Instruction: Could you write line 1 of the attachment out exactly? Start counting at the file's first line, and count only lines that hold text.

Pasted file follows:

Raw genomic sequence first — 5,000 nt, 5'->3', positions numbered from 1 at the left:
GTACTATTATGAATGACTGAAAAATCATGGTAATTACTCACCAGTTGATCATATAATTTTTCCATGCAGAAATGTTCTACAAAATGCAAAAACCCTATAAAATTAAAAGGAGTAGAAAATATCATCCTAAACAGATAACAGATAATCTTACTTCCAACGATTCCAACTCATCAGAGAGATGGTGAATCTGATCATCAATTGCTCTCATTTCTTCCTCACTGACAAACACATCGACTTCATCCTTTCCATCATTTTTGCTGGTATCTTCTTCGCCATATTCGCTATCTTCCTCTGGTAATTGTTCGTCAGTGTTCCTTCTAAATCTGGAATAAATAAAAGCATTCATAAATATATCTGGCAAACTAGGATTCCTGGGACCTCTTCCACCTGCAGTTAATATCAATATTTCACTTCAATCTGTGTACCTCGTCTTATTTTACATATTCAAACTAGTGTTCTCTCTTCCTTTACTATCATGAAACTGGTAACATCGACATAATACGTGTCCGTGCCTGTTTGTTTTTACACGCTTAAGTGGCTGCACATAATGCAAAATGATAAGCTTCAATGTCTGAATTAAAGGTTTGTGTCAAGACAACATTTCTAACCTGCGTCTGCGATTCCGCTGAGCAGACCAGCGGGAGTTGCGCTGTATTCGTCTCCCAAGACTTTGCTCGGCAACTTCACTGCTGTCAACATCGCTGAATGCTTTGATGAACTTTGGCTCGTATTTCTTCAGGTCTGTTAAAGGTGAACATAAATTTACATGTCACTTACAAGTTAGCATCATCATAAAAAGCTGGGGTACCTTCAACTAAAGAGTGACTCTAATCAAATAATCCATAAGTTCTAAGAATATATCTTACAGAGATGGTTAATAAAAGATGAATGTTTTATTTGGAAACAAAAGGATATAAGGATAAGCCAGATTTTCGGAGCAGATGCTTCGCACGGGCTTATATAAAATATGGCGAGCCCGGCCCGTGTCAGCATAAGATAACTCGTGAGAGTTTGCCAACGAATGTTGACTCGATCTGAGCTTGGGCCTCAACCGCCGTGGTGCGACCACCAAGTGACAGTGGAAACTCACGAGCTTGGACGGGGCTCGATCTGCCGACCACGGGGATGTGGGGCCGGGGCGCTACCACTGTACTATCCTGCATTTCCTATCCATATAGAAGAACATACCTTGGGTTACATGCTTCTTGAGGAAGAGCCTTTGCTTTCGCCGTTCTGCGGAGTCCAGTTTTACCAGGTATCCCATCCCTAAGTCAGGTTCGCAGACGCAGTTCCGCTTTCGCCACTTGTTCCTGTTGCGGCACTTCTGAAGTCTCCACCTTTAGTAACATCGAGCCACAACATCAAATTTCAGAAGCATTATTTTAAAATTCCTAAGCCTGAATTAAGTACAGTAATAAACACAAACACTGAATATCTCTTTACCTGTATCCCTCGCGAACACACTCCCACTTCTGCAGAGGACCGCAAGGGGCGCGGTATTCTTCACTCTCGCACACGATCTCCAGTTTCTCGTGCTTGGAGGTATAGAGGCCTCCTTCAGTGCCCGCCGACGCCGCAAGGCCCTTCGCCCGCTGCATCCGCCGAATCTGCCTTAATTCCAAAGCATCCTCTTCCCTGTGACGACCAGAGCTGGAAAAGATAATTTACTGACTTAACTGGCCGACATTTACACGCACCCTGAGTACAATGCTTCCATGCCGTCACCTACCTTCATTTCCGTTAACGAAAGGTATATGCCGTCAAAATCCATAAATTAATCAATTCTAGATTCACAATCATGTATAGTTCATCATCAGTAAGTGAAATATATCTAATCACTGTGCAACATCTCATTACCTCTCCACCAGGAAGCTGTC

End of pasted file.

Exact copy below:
Raw genomic sequence first — 5,000 nt, 5'->3', positions numbered from 1 at the left: